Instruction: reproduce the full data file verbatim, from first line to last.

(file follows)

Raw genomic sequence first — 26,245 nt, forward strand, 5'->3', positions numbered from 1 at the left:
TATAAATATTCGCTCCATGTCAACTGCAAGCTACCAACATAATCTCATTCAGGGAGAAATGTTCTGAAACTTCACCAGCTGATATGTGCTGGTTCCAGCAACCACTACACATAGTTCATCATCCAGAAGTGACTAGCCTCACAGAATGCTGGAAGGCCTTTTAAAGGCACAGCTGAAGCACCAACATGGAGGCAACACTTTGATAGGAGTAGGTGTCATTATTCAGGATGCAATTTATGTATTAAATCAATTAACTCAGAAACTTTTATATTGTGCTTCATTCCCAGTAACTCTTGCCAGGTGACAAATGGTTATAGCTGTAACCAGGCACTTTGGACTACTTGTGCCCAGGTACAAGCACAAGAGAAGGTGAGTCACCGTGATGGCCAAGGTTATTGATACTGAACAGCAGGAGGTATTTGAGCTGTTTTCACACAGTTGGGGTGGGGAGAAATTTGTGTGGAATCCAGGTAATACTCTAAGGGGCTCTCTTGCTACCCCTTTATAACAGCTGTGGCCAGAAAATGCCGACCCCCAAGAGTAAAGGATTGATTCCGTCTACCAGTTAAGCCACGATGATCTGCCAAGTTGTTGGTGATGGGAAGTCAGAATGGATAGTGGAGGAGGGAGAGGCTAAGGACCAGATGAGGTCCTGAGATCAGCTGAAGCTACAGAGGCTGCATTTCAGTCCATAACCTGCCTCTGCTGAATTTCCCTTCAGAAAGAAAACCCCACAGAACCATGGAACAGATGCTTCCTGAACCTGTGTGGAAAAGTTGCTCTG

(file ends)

Raw genomic sequence first — 26,245 nt, forward strand, 5'->3', positions numbered from 1 at the left:
TATAAATATTCGCTCCATGTCAACTGCAAGCTACCAACATAATCTCATTCAGGGAGAAATGTTCTGAAACTTCACCAGCTGATATGTGCTGGTTCCAGCAACCACTACACATAGTTCATCATCCAGAAGTGACTAGCCTCACAGAATGCTGGAAGGCCTTTTAAAGGCACAGCTGAAGCACCAACATGGAGGCAACACTTTGATAGGAGTAGGTGTCATTATTCAGGATGCAATTTATGTATTAAATCAATTAACTCAGAAACTTTTATATTGTGCTTCATTCCCAGTAACTCTTGCCAGGTGACAAATGGTTATAGCTGTAACCAGGCACTTTGGACTACTTGTGCCCAGGTACAAGCACAAGAGAAGGTGAGTCACCGTGATGGCCAAGGTTATTGATACTGAACAGCAGGAGGTATTTGAGCTGTTTTCACACAGTTGGGGTGGGGAGAAATTTGTGTGGAATCCAGGTAATACTCTAAGGGGCTCTCTTGCTACCCCTTTATAACAGCTGTGGCCAGAAAATGCCGACCCCCAAGAGTAAAGGATTGATTCCGTCTACCAGTTAAGCCACGATGATCTGCCAAGTTGTTGGTGATGGGAAGTCAGAATGGATAGTGGAGGAGGGAGAGGCTAAGGACCAGATGAGGTCCTGAGATCAGCTGAAGCTACAGAGGCTGCATTTCAGTCCATAACCTGCCTCTGCTGAATTTCCCTTCAGAAAGAAAACCCCACAGAACCATGGAACAGATGCTTCCTGAACCTGTGTGGAAAAGTTGCTCTG